Santa Caterina dei Funari
The church stands on the same spot as the Castro Aureo of the Circus Flaminius, built by Caius Flaminius in 221 B.C. In medieval times, the vicinity became the location of string- and rope-makers (funari), hence, the name of the church. The original church was a three-naved basilica, called "Santa Maria de Donna Rosa in castro aureo", named for the first time in 1192 in a document of Pope Celestine III. It was rebuilt in the 9th century with a single nave and dedicated to St. Catherine of Alexandria and later also called Santa Caterina dei Funari.
In 1534 Pope Paul III conceded this church to St. Ignatius of Loyola, founder of the Jesuits. He established in this church a Company for Poor Homeless Maidens. A few years later the Company became a Confraternity. Sponsored by Cardinal Federico Cesi, they decided to rebuild the church and name it "Santa Caterina dei Funari". It was built by Guidetto Guidetti between 1560 and 1564, together with Giacomo Barozzi da Vignola and Ottavio Mascherino (1524-1606).
The travertine façade shows the influence of other Renaissance churches on the Lombard architect Guidetto Guidetti. He relied much for his design on the design of the church Santo Spirito in Sassia, built by his teacher Antonio da Sangallo the Younger. The careful ornamentation contrasts sharply with the austere architectural arrangement in two sections. The sections are divided by pilasters with slightly modified Corinthian capitals. The lower section consists of five bays with three pilasters on each side of the entrance. Each space between two pilasters is filled with an empty semicircular niche under a festoon. Above and underneath each niche is a framed rectangular panel. The aedicular entrance is flanked by two Corinthian columns that support an architrave (with the text DIVAE CATHARINAE VIRG. ET MART.- St. Catharine, virgin and martyr) and a triangular pediment. The top of these two capitals are adorned with cornucopias and cherub's heads. The festoon over the pediment carries two iconographical symbols of martyrdom : a palmbranch and the sword, the instrument of her martyrdom. The other festoons contain a wheel, her intended instrument of martyrdom.
The upper section consists of three bays flanked by a volute on each side. The middle bay is filled with a rose window inside a quadratic frame with roses on each corner. Above the rose window stands the escutcheon of the Cesi family between ornamental ribbons. The two other bays contain each an empty semicircular niche underneath a framed rectangular panel. The space between the capitals is filled with four ornamented oval cartouches.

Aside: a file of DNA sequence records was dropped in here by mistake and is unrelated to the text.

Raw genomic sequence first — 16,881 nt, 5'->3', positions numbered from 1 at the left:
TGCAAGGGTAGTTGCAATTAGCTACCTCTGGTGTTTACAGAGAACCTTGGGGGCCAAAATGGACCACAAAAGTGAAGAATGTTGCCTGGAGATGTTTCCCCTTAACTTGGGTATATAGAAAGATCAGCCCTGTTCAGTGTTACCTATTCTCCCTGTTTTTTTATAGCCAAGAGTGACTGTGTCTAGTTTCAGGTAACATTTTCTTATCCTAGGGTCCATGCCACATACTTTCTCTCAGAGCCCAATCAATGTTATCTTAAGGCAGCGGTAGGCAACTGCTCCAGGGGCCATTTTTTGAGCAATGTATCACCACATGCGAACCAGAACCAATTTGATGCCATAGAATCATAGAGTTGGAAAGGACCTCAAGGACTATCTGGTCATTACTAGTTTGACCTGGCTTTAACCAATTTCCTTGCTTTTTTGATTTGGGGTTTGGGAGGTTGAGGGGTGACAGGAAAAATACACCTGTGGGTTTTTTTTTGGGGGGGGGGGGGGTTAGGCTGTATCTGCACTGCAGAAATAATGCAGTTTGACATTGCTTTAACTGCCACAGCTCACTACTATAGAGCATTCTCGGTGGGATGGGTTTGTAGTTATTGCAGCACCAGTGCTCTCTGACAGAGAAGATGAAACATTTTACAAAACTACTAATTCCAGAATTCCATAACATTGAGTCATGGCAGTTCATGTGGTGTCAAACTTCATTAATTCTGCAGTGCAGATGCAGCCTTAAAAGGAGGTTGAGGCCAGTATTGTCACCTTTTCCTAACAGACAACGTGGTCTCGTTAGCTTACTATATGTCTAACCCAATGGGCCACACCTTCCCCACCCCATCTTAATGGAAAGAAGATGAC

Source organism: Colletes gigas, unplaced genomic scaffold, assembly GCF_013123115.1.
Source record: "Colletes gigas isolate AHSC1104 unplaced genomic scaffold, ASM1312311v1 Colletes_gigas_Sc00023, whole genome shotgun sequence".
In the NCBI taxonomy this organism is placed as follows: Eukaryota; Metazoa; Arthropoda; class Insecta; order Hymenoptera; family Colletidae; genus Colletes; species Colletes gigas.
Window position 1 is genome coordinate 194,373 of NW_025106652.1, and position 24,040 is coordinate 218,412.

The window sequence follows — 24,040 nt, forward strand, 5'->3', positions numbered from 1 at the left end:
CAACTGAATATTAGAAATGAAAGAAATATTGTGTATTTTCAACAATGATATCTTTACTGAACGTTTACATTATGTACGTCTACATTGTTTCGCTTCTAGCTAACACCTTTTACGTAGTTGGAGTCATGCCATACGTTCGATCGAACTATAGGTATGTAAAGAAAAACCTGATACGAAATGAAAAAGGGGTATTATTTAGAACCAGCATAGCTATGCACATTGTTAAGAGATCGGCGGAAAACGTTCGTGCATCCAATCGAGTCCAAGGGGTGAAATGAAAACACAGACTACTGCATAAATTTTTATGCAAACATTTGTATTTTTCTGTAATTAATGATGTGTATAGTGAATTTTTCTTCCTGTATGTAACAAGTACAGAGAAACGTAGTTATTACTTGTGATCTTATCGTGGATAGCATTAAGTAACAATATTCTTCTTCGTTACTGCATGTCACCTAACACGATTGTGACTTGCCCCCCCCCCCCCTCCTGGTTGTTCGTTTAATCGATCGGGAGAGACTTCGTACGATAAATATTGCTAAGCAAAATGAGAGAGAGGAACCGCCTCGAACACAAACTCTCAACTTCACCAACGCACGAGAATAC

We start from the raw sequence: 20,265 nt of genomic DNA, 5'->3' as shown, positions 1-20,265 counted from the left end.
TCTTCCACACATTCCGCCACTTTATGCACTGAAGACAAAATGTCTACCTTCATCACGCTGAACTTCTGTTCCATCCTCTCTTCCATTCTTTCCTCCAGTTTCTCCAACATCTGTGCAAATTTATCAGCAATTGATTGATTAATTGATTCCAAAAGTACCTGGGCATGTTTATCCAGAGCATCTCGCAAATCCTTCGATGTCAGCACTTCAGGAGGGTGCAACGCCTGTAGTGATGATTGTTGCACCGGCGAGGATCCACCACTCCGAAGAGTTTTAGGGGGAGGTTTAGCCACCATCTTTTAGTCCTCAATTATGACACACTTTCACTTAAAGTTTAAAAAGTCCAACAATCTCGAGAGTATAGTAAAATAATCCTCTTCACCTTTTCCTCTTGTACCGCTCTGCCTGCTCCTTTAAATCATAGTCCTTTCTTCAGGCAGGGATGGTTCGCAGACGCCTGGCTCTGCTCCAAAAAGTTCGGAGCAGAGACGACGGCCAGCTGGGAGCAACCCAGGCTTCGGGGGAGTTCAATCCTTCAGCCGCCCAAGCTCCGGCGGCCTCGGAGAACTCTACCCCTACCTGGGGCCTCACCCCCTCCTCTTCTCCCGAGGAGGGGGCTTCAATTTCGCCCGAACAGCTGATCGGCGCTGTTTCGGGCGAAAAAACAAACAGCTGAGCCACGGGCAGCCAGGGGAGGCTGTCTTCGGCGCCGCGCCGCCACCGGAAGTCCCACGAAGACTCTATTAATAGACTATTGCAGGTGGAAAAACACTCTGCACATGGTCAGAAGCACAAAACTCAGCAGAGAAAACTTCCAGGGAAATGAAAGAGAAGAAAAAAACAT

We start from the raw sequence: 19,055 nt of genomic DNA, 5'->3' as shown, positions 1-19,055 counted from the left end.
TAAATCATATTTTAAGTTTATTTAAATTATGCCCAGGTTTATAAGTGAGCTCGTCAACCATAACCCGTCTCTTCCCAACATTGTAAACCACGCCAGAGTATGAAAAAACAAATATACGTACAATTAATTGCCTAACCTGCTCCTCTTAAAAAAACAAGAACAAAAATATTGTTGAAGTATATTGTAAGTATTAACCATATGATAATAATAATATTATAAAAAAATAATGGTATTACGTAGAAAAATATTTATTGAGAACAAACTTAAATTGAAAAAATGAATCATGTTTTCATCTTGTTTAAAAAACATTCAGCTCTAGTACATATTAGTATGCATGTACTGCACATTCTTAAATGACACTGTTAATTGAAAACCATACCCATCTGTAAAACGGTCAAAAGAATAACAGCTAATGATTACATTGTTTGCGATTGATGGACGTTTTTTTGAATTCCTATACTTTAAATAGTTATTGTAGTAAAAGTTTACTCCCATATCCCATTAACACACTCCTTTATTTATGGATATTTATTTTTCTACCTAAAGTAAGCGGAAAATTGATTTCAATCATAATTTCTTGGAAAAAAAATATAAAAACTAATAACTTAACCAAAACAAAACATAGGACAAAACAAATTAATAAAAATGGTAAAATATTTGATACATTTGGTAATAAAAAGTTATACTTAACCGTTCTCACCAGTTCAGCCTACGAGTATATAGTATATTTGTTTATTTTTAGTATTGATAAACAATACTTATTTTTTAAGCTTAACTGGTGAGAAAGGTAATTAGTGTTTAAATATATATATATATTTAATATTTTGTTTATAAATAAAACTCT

On top of the façade stands a triangular pediment with four acroteria in the form of a vase and in the middle an iron cross.
The church is built along an ground plan with a single nave, defined by half-columns with Corinthian capitals along the walls, with a vaulted ceiling and lunettes in the upper part. There are three semi-circular chapels on each side. The austere interior contrasts with a wealth of decorations executed by important artists from the late 16th and early 17th centuries.
The altarpiece (1600) by Annibale Carracci in the chapel of Santa Margherita depicts the saint. He also painted the altarpiece "St. Barbara" in the first chapel on the right. The Ruiz chapel is the second chapel on the right side. Its altarpiece (a Deposition) was painted by Girolamo Muziano. Together with the third chapel on the right side, they were designed by Vignola but finished by Mascherino. The altarpiece in the third chapel (the Assumption of Mary) was painted by Scipione Pulzone . Federico Zuccari painted several presbytery decorations (with scenes from the live of St. Catherine) and a panel. Raffaellino da Reggio frescoed in the apse some monochrome friezes of putti and of the saints Romano, Agostino, Sisinio and Saturnino. The altarpiece above the main altar shows a "Glory of St. Catherine" by Livio Agresti. The altarpiece in the third chapel on the left depicts "The Story of S. Giovanni" by Marcello Venusti.
- Barbara J. Sabatine, The church of Santa Caterina dei Funari and the Vergini miserabili of Rome, Ph; Diss., University of California, Los Angeles 1992.
- "S. Caterina dei Funari, La storia del Monastero e della Chiesa," Rome, (booklet published by the Conservatorio di S. Caterina della Rosa).
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- (Italian) Rome: Santa Caterina dei Funari
- The façade of Santa Caterina dei Funari
- (Italian) Chiesa di S. Caterina dei Funari